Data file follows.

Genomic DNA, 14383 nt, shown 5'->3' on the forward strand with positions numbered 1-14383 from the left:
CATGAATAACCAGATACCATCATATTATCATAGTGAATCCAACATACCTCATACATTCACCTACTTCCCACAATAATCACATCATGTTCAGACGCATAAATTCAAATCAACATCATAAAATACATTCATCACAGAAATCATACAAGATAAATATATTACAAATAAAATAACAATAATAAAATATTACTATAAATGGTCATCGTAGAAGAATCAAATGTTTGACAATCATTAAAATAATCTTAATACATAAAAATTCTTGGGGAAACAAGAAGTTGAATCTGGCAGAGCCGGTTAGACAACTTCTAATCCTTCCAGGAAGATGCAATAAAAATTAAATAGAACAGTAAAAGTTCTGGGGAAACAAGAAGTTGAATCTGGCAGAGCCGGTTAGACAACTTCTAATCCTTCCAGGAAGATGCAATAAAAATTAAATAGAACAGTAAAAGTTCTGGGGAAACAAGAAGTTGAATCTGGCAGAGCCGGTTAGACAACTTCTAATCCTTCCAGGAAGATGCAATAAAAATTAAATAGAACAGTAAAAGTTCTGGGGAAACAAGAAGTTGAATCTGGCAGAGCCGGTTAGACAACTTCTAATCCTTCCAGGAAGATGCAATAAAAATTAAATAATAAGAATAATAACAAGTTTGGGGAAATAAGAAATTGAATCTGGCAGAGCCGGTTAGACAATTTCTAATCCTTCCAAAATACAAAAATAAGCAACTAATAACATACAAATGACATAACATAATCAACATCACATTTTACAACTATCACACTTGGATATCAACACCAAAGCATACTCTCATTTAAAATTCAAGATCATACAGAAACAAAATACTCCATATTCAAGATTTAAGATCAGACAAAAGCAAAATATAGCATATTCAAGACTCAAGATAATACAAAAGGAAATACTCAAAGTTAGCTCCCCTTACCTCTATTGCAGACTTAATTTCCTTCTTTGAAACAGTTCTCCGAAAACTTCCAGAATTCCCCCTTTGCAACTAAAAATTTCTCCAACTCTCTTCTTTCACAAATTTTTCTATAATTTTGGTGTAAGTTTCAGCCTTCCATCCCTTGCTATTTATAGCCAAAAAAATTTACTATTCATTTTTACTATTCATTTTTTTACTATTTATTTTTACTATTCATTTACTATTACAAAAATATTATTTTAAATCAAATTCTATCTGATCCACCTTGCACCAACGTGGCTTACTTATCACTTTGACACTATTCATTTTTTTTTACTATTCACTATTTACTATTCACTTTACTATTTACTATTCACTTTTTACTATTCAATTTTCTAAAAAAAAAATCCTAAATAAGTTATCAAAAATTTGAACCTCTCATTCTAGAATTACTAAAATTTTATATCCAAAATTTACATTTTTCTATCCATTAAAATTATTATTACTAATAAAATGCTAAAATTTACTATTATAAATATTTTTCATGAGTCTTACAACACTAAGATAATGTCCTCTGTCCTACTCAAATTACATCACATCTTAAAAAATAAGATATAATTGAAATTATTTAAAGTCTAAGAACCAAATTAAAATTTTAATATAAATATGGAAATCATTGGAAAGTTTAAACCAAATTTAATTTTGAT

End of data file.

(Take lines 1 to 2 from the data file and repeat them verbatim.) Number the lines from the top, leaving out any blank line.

Genomic DNA, 14383 nt, shown 5'->3' on the forward strand with positions numbered 1-14383 from the left:
CATGAATAACCAGATACCATCATATTATCATAGTGAATCCAACATACCTCATACATTCACCTACTTCCCACAATAATCACATCATGTTCAGACGCATAAATTCAAATCAACATCATAAAATACATTCATCACAGAAATCATACAAGATAAATATATTACAAATAAAATAACAATAATAAAATATTACTATAAATGGTCATCGTAGAAGAATCAAATGTTTGACAATCATTAAAATAATCTTAATACATAAAAATTCTTGGGGAAACAAGAAGTTGAATCTGGCAGAGCCGGTTAGACAACTTCTAATCCTTCCAGGAAGATGCAATAAAAATTAAATAGAACAGTAAAAGTTCTGGGGAAACAAGAAGTTGAATCTGGCAGAGCCGGTTAGACAACTTCTAATCCTTCCAGGAAGATGCAATAAAAATTAAATAGAACAGTAAAAGTTCTGGGGAAACAAGAAGTTGAATCTGGCAGAGCCGGTTAGACAACTTCTAATCCTTCCAGGAAGATGCAATAAAAATTAAATAGAACAGTAAAAGTTCTGGGGAAACAAGAAGTTGAATCTGGCAGAGCCGGTTAGACAACTTCTAATCCTTCCAGGAAGATGCAATAAAAATTAAATAATAAGAATAATAACAAGTTTGGGGAAATAAGAAATTGAATCTGGCAGAGCCGGTTAGACAATTTCTAATCCTTCCAAAATACAAAAATAAGCAACTAATAACATACAAATGACATAACATAATCAACATCACATTTTACAACTATCACACTTGGATATCAACACCAAAGCATACTCTCATTTAAAATTCAAGATCATACAGAAACAAAATACTCCATATTCAAGATTTAAGATCAGACAAAAGCAAAATATAGCATATTCAAGACTCAAGATAATACAAAAGGAAATACTCAAAGTTAGCTCCCCTTACCTCTATTGCAGACTTAATTTCCTTCTTTGAAACAGTTCTCCGAAAACTTCCAGAATTCCCCCTTTGCAACTAAAAATTTCTCCAACTCTCTTCTTTCACAAATTTTTCTATAATTTTGGTGTAAGTTTCAGCCTTCCATCCCTTGCTATTTATAGCCAAAAAAATTTACTATTCATTTTTACTATTCATTTTTTTACTATTTATTTTTACTATTCATTTACTATTACAAAAATATTATTTTAAATCAAATTCTATCTGATCCACCTTGCACCAACGTGGCTTACTTATCACTTTGACACTATTCATTTTTTTTTACTATTCACTATTTACTATTCACTTTACTATTTACTATTCACTTTTTACTATTCAATTTTCTAAAAAAAAAATCCTAAATAAGTTATCAAAAATTTGAACCTCTCATTCTAGAATTACTAAAATTTTATATCCAAAATTTACATTTTTCTATCCATTAAAATTATTATTACTAATAAAATGCTAAAATTTACTATTATAAATATTTTTCATGAGTCTTACAACACTAAGATAATGTCCTCTGTCCTACTCAAATTACATCACATCTTAAAAAATAAGATATAATTGAAATTATTTAAAGTCTAAGAACCAAATTAAAATTTTAATATAAATATGGAAATCATTGGAAAGTTTAAACCAAATTTAATTTTGAT